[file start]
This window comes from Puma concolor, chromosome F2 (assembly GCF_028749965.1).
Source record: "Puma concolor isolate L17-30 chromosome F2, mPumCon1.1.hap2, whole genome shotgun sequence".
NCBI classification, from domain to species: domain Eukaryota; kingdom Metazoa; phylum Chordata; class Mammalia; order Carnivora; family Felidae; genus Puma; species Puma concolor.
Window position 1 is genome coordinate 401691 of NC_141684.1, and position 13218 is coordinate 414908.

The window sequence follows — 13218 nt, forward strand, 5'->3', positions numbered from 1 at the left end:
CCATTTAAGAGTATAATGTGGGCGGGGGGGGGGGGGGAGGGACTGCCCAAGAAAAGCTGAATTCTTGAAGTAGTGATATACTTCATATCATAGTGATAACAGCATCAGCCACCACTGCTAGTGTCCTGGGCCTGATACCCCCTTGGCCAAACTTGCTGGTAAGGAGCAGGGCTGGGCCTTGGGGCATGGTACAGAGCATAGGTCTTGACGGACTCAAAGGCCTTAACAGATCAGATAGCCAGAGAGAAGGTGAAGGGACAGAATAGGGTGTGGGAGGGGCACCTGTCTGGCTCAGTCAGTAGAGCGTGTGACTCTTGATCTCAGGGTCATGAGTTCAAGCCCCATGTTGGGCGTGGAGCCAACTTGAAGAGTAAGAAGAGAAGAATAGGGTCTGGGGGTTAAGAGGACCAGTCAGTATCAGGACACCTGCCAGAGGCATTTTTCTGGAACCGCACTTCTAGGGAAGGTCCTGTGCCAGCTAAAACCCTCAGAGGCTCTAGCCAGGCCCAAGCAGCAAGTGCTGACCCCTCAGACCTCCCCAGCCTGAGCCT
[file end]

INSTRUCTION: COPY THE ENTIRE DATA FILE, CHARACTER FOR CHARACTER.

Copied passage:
This window comes from Puma concolor, chromosome F2 (assembly GCF_028749965.1).
Source record: "Puma concolor isolate L17-30 chromosome F2, mPumCon1.1.hap2, whole genome shotgun sequence".
NCBI classification, from domain to species: domain Eukaryota; kingdom Metazoa; phylum Chordata; class Mammalia; order Carnivora; family Felidae; genus Puma; species Puma concolor.
Window position 1 is genome coordinate 401691 of NC_141684.1, and position 13218 is coordinate 414908.

The window sequence follows — 13218 nt, forward strand, 5'->3', positions numbered from 1 at the left end:
CCATTTAAGAGTATAATGTGGGCGGGGGGGGGGGGGGAGGGACTGCCCAAGAAAAGCTGAATTCTTGAAGTAGTGATATACTTCATATCATAGTGATAACAGCATCAGCCACCACTGCTAGTGTCCTGGGCCTGATACCCCCTTGGCCAAACTTGCTGGTAAGGAGCAGGGCTGGGCCTTGGGGCATGGTACAGAGCATAGGTCTTGACGGACTCAAAGGCCTTAACAGATCAGATAGCCAGAGAGAAGGTGAAGGGACAGAATAGGGTGTGGGAGGGGCACCTGTCTGGCTCAGTCAGTAGAGCGTGTGACTCTTGATCTCAGGGTCATGAGTTCAAGCCCCATGTTGGGCGTGGAGCCAACTTGAAGAGTAAGAAGAGAAGAATAGGGTCTGGGGGTTAAGAGGACCAGTCAGTATCAGGACACCTGCCAGAGGCATTTTTCTGGAACCGCACTTCTAGGGAAGGTCCTGTGCCAGCTAAAACCCTCAGAGGCTCTAGCCAGGCCCAAGCAGCAAGTGCTGACCCCTCAGACCTCCCCAGCCTGAGCCT